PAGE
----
Many Bulgarians were excited over the skiing event, in the categories of
downhill and Super G (super-giant) in the 2009 FIS Alpine Ski World Cup;
the country has not been on the world ski cups schedule since 1984. The
organisation of the cup was indication that the country is able to offer
up to standard tourism and sports facilities.

Tourism has traditionally played a major role in Bulgarian development.
Before 1989, the Black Sea coast was a popular destination for summer
tourists from countries east of the Berlin Wall, gaining it the nickname
"the Red Riviera". Post-socialist governments have continued to focus on
tourism infrastructure development, both on the coast and in the
mountains. With prices still low for Western tourists, Bulgaria was able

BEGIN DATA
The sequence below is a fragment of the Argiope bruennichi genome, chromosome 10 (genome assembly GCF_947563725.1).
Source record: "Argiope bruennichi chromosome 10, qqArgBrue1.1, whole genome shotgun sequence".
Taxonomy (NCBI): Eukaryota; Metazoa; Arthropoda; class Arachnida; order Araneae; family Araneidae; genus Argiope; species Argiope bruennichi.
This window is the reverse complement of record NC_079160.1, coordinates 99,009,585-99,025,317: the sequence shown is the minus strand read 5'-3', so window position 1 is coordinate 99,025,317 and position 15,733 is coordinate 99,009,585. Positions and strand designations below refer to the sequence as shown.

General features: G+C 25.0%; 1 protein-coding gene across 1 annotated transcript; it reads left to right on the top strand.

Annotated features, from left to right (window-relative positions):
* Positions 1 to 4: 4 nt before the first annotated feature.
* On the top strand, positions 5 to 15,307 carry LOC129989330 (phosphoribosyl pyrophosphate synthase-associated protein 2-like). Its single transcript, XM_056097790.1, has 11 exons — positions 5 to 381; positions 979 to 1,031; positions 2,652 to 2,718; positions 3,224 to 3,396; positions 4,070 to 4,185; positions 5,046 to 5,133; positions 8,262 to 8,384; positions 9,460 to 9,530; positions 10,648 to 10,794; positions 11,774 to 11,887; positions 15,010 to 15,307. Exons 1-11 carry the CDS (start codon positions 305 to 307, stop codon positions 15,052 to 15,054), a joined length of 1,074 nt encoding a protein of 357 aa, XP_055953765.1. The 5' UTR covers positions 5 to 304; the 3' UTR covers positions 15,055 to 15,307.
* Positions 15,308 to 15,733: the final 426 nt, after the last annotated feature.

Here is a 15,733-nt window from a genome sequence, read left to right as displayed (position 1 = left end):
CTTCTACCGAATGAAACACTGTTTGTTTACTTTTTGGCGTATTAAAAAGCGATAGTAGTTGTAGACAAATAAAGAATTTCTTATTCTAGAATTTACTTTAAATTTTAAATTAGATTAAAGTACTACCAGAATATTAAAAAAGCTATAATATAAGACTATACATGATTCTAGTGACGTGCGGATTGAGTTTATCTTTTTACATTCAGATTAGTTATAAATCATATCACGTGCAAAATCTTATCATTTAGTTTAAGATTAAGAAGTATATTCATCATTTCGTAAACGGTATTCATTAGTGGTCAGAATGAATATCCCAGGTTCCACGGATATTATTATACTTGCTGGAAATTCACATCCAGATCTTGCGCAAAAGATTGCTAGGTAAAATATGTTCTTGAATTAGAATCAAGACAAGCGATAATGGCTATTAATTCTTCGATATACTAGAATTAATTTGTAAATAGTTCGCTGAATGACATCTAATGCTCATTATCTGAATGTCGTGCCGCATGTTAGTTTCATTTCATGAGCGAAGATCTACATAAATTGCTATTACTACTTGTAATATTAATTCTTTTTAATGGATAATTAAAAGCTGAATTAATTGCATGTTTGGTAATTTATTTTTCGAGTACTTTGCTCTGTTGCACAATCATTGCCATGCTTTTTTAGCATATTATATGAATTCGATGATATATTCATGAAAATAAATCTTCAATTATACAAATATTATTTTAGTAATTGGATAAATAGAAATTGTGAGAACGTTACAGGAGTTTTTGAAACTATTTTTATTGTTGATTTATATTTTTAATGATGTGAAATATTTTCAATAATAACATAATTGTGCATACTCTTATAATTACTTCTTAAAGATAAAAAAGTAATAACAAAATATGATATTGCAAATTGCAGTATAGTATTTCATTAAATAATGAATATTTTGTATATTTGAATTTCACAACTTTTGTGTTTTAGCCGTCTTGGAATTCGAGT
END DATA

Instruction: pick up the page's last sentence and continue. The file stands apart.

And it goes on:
to attract close to two million foreign visitors in just the first half of
2008 (Bulgaria"s own population is seven million).

The cash inflows from the tourism industry are certainly welcome for
Bulgaria, the poorest country in the European Union. Bulgarians themselves
enjoy the new opportunities for sports and entertainment, although prices
in resorts like Bansko are too high for many.

The Bulgarian Ski Federation is currently training 3,000 Bulgarian
children free of charge, in an attempt to popularise the sport and breed
future champions. No Bulgarian woman has yet won a World Cup event.

But Bulgarian environmentalists are now worried by the environmental cost
of these plans. Far from trying to contain the damage, they fear